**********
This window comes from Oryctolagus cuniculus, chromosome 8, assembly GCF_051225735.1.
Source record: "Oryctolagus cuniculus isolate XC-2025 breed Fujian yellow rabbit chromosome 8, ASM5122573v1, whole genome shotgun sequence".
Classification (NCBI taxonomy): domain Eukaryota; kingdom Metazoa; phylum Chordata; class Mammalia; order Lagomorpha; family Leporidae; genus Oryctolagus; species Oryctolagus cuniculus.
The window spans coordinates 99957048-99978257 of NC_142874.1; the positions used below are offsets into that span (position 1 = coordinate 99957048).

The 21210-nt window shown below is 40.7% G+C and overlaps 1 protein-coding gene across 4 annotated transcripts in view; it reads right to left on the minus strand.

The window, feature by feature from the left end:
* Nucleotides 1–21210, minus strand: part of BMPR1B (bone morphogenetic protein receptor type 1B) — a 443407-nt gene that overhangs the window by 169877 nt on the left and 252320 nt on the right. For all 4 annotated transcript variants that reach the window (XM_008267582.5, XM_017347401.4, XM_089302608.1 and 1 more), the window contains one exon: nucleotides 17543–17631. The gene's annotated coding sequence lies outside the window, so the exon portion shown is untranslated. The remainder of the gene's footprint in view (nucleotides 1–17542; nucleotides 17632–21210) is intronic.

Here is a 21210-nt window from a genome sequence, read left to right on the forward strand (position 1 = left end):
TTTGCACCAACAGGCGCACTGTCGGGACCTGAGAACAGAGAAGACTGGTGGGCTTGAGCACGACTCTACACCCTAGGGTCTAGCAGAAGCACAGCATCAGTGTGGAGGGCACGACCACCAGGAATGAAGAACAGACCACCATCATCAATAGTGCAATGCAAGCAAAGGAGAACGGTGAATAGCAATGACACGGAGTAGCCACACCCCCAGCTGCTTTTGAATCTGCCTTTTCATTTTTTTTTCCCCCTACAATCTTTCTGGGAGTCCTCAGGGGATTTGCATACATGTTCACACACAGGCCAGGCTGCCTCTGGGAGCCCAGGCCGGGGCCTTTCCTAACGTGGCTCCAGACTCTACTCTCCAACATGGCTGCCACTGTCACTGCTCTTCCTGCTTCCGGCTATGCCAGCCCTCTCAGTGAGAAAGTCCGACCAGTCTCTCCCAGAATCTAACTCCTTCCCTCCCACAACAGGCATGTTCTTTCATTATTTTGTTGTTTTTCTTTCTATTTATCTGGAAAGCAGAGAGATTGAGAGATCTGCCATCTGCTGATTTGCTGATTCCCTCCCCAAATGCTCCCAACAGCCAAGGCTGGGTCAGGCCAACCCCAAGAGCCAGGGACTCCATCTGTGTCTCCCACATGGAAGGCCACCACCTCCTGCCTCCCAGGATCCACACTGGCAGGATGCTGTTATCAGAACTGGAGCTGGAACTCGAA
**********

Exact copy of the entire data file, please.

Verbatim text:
This window comes from Oryctolagus cuniculus, chromosome 8, assembly GCF_051225735.1.
Source record: "Oryctolagus cuniculus isolate XC-2025 breed Fujian yellow rabbit chromosome 8, ASM5122573v1, whole genome shotgun sequence".
Classification (NCBI taxonomy): domain Eukaryota; kingdom Metazoa; phylum Chordata; class Mammalia; order Lagomorpha; family Leporidae; genus Oryctolagus; species Oryctolagus cuniculus.
The window spans coordinates 99957048-99978257 of NC_142874.1; the positions used below are offsets into that span (position 1 = coordinate 99957048).

The 21210-nt window shown below is 40.7% G+C and overlaps 1 protein-coding gene across 4 annotated transcripts in view; it reads right to left on the minus strand.

The window, feature by feature from the left end:
* Nucleotides 1–21210, minus strand: part of BMPR1B (bone morphogenetic protein receptor type 1B) — a 443407-nt gene that overhangs the window by 169877 nt on the left and 252320 nt on the right. For all 4 annotated transcript variants that reach the window (XM_008267582.5, XM_017347401.4, XM_089302608.1 and 1 more), the window contains one exon: nucleotides 17543–17631. The gene's annotated coding sequence lies outside the window, so the exon portion shown is untranslated. The remainder of the gene's footprint in view (nucleotides 1–17542; nucleotides 17632–21210) is intronic.

Here is a 21210-nt window from a genome sequence, read left to right on the forward strand (position 1 = left end):
TTTGCACCAACAGGCGCACTGTCGGGACCTGAGAACAGAGAAGACTGGTGGGCTTGAGCACGACTCTACACCCTAGGGTCTAGCAGAAGCACAGCATCAGTGTGGAGGGCACGACCACCAGGAATGAAGAACAGACCACCATCATCAATAGTGCAATGCAAGCAAAGGAGAACGGTGAATAGCAATGACACGGAGTAGCCACACCCCCAGCTGCTTTTGAATCTGCCTTTTCATTTTTTTTTCCCCCTACAATCTTTCTGGGAGTCCTCAGGGGATTTGCATACATGTTCACACACAGGCCAGGCTGCCTCTGGGAGCCCAGGCCGGGGCCTTTCCTAACGTGGCTCCAGACTCTACTCTCCAACATGGCTGCCACTGTCACTGCTCTTCCTGCTTCCGGCTATGCCAGCCCTCTCAGTGAGAAAGTCCGACCAGTCTCTCCCAGAATCTAACTCCTTCCCTCCCACAACAGGCATGTTCTTTCATTATTTTGTTGTTTTTCTTTCTATTTATCTGGAAAGCAGAGAGATTGAGAGATCTGCCATCTGCTGATTTGCTGATTCCCTCCCCAAATGCTCCCAACAGCCAAGGCTGGGTCAGGCCAACCCCAAGAGCCAGGGACTCCATCTGTGTCTCCCACATGGAAGGCCACCACCTCCTGCCTCCCAGGATCCACACTGGCAGGATGCTGTTATCAGAACTGGAGCTGGAACTCGAA